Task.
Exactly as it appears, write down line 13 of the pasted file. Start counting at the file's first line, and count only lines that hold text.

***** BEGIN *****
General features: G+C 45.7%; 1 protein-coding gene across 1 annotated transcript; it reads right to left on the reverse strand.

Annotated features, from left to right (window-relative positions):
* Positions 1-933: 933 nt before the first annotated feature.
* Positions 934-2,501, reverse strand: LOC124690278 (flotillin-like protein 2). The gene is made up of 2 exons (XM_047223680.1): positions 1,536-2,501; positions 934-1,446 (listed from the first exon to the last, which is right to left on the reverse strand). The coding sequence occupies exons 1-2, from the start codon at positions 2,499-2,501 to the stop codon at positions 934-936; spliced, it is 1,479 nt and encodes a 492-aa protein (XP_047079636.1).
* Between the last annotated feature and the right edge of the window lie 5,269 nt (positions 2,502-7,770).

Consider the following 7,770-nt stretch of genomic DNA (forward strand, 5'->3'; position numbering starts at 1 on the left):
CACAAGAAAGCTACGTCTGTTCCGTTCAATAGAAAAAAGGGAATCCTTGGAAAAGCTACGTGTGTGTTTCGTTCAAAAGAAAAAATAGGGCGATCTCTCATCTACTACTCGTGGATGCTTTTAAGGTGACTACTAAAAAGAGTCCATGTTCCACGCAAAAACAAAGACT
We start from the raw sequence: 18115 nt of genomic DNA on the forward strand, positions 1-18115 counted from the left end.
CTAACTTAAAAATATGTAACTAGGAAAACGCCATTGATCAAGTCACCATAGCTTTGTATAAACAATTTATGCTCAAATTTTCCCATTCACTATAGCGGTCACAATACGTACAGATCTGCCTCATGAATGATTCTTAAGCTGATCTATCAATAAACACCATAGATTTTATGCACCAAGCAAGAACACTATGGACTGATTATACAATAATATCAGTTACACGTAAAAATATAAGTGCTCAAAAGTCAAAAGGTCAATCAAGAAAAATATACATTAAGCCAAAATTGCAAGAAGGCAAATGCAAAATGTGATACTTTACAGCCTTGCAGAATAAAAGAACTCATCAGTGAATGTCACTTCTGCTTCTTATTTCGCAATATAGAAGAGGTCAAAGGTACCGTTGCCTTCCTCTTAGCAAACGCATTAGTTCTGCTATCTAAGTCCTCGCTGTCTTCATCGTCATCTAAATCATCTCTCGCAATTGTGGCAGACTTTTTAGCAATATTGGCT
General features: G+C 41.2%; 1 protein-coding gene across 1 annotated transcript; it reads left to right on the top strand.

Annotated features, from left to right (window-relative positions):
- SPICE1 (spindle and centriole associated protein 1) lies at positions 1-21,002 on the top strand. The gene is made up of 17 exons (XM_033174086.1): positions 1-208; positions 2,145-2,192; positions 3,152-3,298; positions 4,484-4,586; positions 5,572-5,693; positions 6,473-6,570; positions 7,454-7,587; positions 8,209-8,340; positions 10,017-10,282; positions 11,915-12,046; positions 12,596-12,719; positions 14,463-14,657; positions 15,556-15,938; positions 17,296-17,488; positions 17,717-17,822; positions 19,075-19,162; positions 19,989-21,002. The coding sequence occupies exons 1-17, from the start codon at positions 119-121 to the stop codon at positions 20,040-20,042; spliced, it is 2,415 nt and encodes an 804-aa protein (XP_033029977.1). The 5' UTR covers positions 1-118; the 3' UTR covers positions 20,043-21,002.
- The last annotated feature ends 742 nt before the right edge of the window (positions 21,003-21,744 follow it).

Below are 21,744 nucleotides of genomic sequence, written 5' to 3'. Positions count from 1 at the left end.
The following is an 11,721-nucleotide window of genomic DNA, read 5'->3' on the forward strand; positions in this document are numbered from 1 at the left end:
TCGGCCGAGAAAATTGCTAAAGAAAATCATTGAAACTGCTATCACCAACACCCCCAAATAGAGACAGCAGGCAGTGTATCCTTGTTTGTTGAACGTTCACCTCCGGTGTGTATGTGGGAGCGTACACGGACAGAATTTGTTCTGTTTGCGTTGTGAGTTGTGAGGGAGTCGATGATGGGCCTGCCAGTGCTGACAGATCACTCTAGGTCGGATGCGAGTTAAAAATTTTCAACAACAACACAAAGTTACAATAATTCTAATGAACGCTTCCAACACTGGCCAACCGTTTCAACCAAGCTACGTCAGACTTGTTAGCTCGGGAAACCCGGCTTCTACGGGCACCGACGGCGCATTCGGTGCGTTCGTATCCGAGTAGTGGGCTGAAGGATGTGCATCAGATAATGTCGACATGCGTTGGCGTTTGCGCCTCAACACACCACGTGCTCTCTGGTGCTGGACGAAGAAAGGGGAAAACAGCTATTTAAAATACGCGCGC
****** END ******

- The last annotated feature ends 742 nt before the right edge of the window (positions 21,003-21,744 follow it).